Whew! A one time through my cable channel list and you find at least five choices each that are similar to the shows that I mentioned above.
Have they simply run out of ideas?
Or are there just too many channels?
I grew up in the 70s and had three channels to choose from: ABC, CBS and NBC. These stations all broadcast their signals from Cincinnati and we received the transmissions via a UHF antenna. There were other stations in the Cincy area but we didn't receive them because they were broadcast over the VHF spectrum and our antenna wasn't equipped to accept both signals. Many a time, I found myself outside in whatever weather conditions turning the 50-ft pole that held the antenna hoping for a clearer picture. During the week we only watched television to hear the weather forecast, hear what Walter Cronkite had to say and to watch Gunsmoke on Mondays and The Waltons on Thurdsays. Television was a luxury then, not the attention-grabbing, relationship-killing, mind-sucking and mindless sitting on the couch eating whatever you can find activity that so many of us enjoy today.
With all of the selections to choose from, I usually find myself watching a rerun of a sporting event from 1989 on ESPN Classic. I'm not really watching it but I have it on in the background as I waste more of my time cruising eBay, Twitter and Facebook. Occasionally, a program will come along that will grab and keep my attention for a few episodes....or until they start killing everyone off or there's a contract dispute. The best part about Friends and Seinfeld was that the original cast stuck together during low ratings, contract negotiations and television superstardom. Could you imagine someone other than Phoebe or Kramer in their respective ensembles?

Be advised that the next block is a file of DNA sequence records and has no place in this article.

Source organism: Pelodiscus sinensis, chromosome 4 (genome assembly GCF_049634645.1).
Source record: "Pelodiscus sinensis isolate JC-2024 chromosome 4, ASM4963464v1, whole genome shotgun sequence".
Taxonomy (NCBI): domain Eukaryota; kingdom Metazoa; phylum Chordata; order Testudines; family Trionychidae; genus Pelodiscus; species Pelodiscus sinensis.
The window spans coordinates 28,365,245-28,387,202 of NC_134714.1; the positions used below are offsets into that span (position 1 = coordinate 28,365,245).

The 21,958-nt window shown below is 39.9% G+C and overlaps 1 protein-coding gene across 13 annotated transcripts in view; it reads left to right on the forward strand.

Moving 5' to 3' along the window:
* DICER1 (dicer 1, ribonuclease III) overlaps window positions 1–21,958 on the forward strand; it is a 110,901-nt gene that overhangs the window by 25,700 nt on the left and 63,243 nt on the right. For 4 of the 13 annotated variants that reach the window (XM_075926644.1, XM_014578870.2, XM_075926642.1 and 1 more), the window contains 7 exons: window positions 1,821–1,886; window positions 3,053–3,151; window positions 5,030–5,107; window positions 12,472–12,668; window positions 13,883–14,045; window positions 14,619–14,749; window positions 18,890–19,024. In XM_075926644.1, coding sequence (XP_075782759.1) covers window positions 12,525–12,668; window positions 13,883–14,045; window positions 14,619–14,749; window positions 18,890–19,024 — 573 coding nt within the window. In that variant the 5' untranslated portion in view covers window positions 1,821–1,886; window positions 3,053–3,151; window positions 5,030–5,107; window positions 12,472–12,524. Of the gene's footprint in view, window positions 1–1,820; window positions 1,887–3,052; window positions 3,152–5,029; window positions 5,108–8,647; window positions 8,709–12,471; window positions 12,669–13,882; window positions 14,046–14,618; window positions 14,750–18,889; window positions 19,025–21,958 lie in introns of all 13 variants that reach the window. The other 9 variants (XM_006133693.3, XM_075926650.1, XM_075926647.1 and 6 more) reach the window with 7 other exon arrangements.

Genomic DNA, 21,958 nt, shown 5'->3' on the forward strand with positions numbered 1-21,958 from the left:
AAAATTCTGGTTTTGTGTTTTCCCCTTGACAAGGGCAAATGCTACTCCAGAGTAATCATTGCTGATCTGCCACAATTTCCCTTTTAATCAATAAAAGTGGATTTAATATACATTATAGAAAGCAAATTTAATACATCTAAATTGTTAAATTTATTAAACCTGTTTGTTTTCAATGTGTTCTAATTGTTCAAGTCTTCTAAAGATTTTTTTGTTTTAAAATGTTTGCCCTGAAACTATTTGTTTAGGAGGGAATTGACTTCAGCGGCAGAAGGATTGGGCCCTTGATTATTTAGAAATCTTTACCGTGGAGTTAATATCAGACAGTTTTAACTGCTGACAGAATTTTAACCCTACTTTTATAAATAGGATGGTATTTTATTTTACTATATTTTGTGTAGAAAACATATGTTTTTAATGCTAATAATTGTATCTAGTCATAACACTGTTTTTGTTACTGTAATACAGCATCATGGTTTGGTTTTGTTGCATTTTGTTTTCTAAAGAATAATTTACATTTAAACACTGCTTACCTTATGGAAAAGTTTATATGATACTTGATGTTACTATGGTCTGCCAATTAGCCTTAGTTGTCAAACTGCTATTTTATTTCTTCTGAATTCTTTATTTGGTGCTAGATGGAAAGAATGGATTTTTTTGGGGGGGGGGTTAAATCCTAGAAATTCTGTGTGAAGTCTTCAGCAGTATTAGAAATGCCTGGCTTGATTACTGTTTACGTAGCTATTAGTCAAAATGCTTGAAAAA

The original CSI was one of the programs that I used to watch. Characters came and left; two additional shows were spinoffs and enjoyed their own successes. Ted Danson does a really good job playing the lead investigator and I found myself watching this past Sunday night. That's another thing--they change the time and night of your favorite program and you don't get the message. I thought the program had been taken off the air.
I was flipping through my channels hoping there might be something interesting on when I saw the promo for CSI and NCIS: New Orleans. Another eureka moment: Aha! I didn't know there was a third NCIS; it might be worth checking out.
I tuned in on Tuesday night and almost from the get go I was turned off.
WHY? Fake southern accents.
There, I said it. Yes, many southerners have a distinct drawl to their voice and are quite aware of it. Other southerners, such as yours truly, have migrated to the south and may have picked up a way of speaking that is different than how they were raised. I have incorporated "Y'all" into my vocabulary with no problem but will occasionally throw out a "youze guys" just to confuse people.
In reality, most of the people down south don't speak with such a pronounced twang because a.) they've moved to the city from somewhere else or b.) no one can understand them and it's a perfect way to get teased mercilessly.
So why does Hollywood continue to perpetuate such a lie? I may be the only person that this bothers or I might not. Who knows? What I do know is that it bothers me enough to not pay attention to anything other than the fake accents during the show and that's reason enough to turn the channel.
If I need to hear a pronounced accent I can just crank my car, head on over to the 'Pig, grab myself a Coke and do some loafering.
Y'all get my drift...that's the real twang...and I'll see youze guys later.